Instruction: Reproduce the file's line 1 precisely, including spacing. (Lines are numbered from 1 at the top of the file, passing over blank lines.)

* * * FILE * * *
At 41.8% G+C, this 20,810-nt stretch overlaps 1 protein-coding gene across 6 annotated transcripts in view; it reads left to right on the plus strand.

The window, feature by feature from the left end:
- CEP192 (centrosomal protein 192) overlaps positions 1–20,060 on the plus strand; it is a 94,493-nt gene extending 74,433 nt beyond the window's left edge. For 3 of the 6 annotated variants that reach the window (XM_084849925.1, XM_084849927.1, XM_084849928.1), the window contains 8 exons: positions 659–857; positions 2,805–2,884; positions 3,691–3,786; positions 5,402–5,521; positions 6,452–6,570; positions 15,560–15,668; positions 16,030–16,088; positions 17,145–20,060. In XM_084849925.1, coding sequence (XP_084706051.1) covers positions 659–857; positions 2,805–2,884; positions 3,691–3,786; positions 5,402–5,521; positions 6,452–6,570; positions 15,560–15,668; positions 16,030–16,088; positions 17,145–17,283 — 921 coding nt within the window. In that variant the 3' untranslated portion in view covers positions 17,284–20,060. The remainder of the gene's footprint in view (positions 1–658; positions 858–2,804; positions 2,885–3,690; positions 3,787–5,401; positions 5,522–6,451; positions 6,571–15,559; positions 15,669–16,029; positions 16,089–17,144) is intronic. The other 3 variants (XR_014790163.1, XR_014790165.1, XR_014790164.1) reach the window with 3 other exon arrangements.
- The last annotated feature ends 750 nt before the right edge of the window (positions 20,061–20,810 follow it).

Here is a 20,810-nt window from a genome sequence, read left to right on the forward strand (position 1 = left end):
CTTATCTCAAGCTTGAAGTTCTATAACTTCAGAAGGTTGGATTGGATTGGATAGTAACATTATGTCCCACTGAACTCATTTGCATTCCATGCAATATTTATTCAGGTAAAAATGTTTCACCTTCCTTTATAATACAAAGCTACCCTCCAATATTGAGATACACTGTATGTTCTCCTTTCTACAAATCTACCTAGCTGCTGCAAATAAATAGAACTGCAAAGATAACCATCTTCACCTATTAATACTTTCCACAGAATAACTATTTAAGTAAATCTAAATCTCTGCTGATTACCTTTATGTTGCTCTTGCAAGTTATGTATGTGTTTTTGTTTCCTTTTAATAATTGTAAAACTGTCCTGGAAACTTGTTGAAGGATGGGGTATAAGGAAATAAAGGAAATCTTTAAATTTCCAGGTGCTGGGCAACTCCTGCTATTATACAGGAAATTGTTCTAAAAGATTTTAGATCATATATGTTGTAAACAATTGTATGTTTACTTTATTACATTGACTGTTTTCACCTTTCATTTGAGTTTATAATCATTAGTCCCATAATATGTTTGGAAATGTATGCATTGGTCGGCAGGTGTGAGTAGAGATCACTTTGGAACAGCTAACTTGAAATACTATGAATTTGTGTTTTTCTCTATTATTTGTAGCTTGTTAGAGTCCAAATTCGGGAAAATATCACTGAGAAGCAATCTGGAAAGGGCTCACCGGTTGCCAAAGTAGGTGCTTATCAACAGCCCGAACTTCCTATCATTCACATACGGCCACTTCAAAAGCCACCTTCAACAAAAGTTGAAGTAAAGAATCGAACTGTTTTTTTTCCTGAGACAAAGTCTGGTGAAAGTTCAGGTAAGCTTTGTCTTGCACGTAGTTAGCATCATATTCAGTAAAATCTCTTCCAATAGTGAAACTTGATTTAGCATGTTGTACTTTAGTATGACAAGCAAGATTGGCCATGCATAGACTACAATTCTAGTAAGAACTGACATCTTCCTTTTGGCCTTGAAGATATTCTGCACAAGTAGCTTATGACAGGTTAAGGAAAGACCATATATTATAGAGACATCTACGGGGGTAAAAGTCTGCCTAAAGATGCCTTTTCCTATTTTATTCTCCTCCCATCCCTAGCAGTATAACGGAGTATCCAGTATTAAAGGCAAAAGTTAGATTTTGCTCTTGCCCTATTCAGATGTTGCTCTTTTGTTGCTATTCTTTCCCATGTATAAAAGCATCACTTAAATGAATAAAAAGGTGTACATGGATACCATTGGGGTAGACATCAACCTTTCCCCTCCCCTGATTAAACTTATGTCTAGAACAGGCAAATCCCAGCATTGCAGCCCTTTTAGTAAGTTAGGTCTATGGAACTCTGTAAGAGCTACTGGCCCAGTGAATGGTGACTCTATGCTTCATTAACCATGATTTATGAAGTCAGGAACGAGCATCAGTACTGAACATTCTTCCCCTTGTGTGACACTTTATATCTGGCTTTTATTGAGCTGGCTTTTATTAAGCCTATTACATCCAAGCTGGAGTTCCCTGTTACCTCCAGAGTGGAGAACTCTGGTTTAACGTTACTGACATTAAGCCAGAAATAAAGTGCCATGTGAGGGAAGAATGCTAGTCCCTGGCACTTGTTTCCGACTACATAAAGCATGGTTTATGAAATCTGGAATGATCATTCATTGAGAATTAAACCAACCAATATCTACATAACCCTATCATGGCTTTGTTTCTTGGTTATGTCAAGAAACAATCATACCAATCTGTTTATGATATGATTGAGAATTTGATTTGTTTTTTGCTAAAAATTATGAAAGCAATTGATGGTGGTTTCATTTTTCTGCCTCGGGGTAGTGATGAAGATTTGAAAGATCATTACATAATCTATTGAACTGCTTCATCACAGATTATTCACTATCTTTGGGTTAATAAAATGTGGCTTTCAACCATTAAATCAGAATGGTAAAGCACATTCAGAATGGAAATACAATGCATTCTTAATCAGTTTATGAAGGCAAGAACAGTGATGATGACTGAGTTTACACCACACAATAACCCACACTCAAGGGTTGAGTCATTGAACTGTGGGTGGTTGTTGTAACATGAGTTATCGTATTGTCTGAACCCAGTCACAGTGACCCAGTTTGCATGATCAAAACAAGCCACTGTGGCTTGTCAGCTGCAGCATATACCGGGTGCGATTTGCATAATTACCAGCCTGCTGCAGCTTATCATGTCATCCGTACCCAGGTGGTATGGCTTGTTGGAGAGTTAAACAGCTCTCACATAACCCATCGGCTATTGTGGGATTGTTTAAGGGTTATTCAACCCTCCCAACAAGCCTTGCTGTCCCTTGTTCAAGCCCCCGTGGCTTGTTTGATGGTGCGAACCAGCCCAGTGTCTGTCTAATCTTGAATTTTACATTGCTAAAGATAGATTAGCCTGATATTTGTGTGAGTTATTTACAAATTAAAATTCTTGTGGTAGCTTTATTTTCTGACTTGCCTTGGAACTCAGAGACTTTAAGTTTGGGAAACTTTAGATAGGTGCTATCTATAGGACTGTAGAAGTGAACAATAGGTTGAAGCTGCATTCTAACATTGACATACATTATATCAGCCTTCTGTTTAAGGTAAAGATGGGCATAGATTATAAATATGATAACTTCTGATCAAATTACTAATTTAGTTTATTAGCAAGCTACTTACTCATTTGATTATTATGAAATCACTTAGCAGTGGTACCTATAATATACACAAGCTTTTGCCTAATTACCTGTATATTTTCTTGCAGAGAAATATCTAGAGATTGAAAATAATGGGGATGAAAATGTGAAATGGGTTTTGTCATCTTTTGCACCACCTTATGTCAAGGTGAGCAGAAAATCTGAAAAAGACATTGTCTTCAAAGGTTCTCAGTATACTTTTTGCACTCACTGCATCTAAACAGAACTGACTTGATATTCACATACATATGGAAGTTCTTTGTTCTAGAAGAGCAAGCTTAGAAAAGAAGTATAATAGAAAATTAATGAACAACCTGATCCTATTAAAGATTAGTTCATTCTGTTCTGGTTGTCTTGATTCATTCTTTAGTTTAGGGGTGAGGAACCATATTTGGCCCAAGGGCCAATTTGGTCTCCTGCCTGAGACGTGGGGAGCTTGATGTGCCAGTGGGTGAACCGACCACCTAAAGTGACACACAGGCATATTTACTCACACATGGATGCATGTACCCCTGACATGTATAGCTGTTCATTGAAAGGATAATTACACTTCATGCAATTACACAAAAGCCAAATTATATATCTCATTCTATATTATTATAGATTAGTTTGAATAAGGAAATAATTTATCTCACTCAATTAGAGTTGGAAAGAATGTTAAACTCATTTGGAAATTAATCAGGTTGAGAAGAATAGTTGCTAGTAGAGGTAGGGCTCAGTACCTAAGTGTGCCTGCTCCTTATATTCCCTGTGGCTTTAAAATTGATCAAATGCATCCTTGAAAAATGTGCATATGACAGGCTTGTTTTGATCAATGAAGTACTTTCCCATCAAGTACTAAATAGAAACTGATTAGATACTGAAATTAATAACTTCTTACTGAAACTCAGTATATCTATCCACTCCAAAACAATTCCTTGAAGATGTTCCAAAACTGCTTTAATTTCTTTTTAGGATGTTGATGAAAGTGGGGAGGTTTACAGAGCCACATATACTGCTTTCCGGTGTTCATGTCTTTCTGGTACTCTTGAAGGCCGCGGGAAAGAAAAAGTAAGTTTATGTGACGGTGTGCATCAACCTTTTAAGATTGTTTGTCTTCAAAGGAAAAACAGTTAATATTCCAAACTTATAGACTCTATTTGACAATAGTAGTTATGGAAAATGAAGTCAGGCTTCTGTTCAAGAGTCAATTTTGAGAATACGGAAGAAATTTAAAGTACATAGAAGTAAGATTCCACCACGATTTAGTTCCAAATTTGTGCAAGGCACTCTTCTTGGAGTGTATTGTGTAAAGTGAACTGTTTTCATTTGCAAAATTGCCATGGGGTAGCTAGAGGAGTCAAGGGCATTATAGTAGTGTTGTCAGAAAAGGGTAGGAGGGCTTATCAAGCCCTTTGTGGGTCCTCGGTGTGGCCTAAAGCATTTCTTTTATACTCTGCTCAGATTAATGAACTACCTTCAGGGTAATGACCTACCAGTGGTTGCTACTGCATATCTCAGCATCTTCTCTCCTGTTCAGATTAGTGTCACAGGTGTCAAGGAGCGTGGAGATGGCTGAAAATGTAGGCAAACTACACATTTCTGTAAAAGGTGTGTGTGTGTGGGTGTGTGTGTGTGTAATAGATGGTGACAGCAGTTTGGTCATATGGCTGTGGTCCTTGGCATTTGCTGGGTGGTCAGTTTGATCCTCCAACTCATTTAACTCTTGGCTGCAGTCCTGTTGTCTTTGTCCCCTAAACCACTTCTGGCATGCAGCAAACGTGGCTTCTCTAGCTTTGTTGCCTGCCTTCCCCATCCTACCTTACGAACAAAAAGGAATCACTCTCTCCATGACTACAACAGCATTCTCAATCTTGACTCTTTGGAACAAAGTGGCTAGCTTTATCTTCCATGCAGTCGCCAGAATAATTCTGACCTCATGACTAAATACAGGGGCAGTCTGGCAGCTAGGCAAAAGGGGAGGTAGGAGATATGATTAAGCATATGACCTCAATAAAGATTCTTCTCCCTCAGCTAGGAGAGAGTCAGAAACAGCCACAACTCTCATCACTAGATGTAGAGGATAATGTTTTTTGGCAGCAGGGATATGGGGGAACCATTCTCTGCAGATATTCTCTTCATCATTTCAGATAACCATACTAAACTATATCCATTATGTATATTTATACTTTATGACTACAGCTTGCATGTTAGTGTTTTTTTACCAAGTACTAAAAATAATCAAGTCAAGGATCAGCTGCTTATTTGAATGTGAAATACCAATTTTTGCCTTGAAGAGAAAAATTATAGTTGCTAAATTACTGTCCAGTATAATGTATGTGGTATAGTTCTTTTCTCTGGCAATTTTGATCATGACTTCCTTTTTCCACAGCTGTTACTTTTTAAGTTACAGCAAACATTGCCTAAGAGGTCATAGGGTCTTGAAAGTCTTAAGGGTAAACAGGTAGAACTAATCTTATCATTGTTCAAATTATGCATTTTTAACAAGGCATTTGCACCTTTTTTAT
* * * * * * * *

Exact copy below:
At 41.8% G+C, this 20,810-nt stretch overlaps 1 protein-coding gene across 6 annotated transcripts in view; it reads left to right on the plus strand.